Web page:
History and cultural heritage as a source of inspiration is truly amazing in many ways. The fastness of it, the depth and richness. The endless possibilities in analyzing histories, comparing the past and the present or juxtaposing those. You can interpret it endlessly and use it as a foundation for study, fiction, research and art. This makes it very great, but not unique in the complete body of work we call culture. What makes it so special is that, as property in the public domain, no part of history can be owned by a single person or cooperation.
It may seem really straightforward to you that when I take an era in history, say the French revolution and write a narrative history of this era, that I do not automatically own the rights to that historical event. I have copyright of my work, but the foundation on which this work has been build does not default into my care completely. I can’t bar people from entertaining the same narrative or a completely new interpretation of the French revolution just because I wrote something about it in a particular context.
Now where am I going with this?
Continue reading On (fictional) universes and the insanity of IP ownership
The slogan the dutch lobby group BREIN and its operational manager, Tim Kuik, go by is the cheesy and awkward “The art of protecting the creating”. This is an interesting slogan not only because only three words here have merit and the other three have not. These three words are… naturally… “The”, “of” and “the” (again.. so arguably only 2 words.. (but i digress)). These words only have merit because, structurally, these tie the sentence together, regardless of content. The other three words are completely inappropriate for BREIN in every imaginable way.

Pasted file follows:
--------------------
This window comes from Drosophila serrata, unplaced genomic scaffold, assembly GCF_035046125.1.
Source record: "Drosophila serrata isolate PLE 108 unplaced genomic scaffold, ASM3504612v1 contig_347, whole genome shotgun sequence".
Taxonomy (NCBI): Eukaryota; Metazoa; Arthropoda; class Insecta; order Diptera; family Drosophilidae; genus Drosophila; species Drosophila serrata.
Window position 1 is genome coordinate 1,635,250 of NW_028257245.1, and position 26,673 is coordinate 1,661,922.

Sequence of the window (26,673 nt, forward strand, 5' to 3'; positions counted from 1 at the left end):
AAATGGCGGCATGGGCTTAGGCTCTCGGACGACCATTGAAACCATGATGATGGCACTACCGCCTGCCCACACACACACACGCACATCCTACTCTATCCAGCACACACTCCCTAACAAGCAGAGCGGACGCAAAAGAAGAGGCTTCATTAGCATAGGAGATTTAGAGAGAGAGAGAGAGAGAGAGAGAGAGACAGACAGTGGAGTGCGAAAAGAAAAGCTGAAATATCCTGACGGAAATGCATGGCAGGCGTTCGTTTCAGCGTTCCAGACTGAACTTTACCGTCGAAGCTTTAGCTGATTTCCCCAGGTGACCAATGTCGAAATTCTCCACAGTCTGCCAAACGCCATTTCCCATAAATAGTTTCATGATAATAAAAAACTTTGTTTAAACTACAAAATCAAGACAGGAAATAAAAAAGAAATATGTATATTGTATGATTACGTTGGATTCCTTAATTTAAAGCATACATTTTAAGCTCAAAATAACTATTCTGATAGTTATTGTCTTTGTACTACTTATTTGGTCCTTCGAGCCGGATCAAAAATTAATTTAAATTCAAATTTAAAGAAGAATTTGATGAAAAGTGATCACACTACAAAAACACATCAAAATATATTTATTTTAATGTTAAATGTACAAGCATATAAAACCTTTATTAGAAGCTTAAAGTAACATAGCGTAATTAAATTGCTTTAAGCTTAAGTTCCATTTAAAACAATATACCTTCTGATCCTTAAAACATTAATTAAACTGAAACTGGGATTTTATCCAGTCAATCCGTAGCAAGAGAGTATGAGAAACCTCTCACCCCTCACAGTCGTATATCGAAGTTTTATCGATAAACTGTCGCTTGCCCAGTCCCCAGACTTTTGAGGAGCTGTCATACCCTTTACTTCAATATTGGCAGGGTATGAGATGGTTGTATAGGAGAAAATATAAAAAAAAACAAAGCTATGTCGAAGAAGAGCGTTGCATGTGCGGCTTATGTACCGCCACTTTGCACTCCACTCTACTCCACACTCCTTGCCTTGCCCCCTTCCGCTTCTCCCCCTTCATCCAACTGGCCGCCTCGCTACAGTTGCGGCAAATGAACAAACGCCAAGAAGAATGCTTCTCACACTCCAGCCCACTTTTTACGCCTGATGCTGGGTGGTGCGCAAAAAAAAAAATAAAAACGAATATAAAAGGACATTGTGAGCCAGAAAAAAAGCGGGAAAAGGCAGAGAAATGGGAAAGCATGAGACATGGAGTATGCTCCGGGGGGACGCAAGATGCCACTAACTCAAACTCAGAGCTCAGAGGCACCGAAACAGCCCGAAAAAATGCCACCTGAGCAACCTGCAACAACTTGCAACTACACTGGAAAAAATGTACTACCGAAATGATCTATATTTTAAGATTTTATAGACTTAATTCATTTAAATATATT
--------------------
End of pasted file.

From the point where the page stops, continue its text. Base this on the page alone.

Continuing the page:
Continue reading The farce of protecting the creative
This week a film distributor, Dutch film works, in the Netherlands announced that they have a list of IP addresses and will go after individual downloaders first with a warning and after multiple infraction with a “fine” or a court case. These strong arm tactics have been deployed elsewhere in Europe and are admittedly meant as a deterrent.
What is notable here is that these actions have been mostly undertaken by middleman in these industries like distributors not the authors or producers nor television and cinema companies. This is telling because it tells us something about the relation between the audience and the different parties involved in providing film entertainment. There is a very clear reason why a distributor would go after individuals whereas TV stations of creators rarely do so. Also, there is a very good reason why distributors like Dutch film works are in the wrong when they assume that they have a right to do so.
Continue reading Cultural re-appropriation : Why going after individual downloaders is wrong and misguided